The correct and consistent use of the latex condom remains among the most effective devices for preventing STI among sexually active individuals.7,8,9,10 Although several studies have examined reasons men do not use condoms,11–15 condom non-use among African-American MSM has rarely been explored.16

Researchers have suggested that experiences with the fit and feel of condoms3,16,17 and condom breakage and slippage18–28 reduce consistent use by some men. Men have associated condoms that are too tight, too loose, too long or too short with difficulty in applying condoms, erection problems when using condoms, and an increased likelihood of condom failure.29,30 It is also known that adult penile dimensions vary widely,31–35 and associations between penile dimensions and condom failure have been used to encourage manufacturing standards that support a wider range of condom sizes.23,24,36,37

Reports of perceived condom fit and feel have been primarily anecdotal. When studied in the U.S., it has been with predominantly Caucasian, heterosexual college students.13 Only one small qualitative study has explored condom fit and feel among heterosexual African-American men.29 With condom promotion being a core component of HIV and STI prevention, a deeper understanding of perceived condom fit and feel among disproportionately affected groups, such as African-American MSM, will be helpful to those who manufacture and promote the use of condoms.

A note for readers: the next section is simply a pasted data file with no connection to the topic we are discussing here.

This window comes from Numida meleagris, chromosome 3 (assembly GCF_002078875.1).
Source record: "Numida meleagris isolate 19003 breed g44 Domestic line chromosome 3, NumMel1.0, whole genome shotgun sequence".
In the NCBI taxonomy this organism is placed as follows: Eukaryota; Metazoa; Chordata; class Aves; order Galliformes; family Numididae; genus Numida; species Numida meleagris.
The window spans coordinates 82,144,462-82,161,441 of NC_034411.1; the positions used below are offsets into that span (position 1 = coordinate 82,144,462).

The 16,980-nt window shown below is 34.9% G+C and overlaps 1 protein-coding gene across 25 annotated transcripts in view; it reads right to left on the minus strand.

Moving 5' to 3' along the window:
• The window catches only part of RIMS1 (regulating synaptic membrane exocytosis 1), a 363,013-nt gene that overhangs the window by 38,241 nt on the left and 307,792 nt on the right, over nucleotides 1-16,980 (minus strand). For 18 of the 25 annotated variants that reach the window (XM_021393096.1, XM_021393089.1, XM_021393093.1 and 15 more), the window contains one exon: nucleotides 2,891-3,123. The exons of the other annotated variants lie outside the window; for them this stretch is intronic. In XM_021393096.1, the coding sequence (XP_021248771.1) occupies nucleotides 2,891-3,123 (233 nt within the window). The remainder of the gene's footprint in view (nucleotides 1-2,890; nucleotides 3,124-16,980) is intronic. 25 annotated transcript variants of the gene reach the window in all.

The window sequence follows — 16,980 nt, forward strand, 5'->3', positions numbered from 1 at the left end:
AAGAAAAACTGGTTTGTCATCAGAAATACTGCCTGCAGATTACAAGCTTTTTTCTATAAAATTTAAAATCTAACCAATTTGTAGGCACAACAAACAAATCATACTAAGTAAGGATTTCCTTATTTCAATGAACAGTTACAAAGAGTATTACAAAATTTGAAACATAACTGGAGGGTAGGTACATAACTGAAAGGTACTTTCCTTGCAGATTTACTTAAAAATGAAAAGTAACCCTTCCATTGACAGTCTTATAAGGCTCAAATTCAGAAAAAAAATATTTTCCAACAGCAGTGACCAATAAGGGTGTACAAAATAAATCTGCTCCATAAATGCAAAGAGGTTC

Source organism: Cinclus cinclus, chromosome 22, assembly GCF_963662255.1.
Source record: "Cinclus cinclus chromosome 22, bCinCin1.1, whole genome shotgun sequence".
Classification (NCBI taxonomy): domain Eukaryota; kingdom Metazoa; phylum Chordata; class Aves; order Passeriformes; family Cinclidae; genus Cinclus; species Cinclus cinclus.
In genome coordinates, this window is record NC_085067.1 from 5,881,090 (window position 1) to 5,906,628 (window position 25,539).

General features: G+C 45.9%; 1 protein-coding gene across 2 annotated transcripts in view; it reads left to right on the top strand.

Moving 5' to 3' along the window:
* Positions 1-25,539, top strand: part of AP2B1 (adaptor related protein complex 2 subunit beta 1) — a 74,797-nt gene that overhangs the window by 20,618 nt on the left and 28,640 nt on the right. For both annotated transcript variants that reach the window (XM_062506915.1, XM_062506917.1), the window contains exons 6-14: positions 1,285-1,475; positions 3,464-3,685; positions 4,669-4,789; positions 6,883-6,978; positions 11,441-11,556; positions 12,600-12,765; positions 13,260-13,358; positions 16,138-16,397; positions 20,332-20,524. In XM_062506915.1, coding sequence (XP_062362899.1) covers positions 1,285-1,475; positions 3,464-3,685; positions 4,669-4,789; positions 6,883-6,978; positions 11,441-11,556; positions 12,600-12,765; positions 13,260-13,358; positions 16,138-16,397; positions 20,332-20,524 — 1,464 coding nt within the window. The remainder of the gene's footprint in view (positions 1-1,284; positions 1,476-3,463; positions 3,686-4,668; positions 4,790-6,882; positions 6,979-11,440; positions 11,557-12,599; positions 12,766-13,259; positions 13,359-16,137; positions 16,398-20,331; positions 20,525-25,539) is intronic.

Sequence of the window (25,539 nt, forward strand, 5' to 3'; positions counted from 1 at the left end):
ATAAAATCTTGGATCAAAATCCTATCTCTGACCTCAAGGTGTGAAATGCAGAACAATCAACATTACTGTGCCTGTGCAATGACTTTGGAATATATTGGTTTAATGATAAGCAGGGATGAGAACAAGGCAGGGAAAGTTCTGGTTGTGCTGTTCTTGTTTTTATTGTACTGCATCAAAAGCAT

Participant recruitment

During the “Black Gay Pride” event in Atlanta, Georgia in 2006, 242 adult men within the vicinity of an HIV agency’s outreach booth were approached and invited to participate in a survey related to condoms. Of these, 73.6% agreed to participate (n = 178).

Data collection

Data were collected anonymously using a 33-item paper–pencil instrument. Participants returned surveys to a box and were invited to submit their email address (using a separate form) into a lottery for one of 10 $50 gift cards. Protocols were approved by the institutional review board of Indiana University-Bloomington.



Participants described their gender, age, ethnicity, and geographic size of residence.

Sexual characteristics

Participants described their sexual orientation and numbers of sexual encounters with male and female partners within the past 30 days.

Condom fit and feel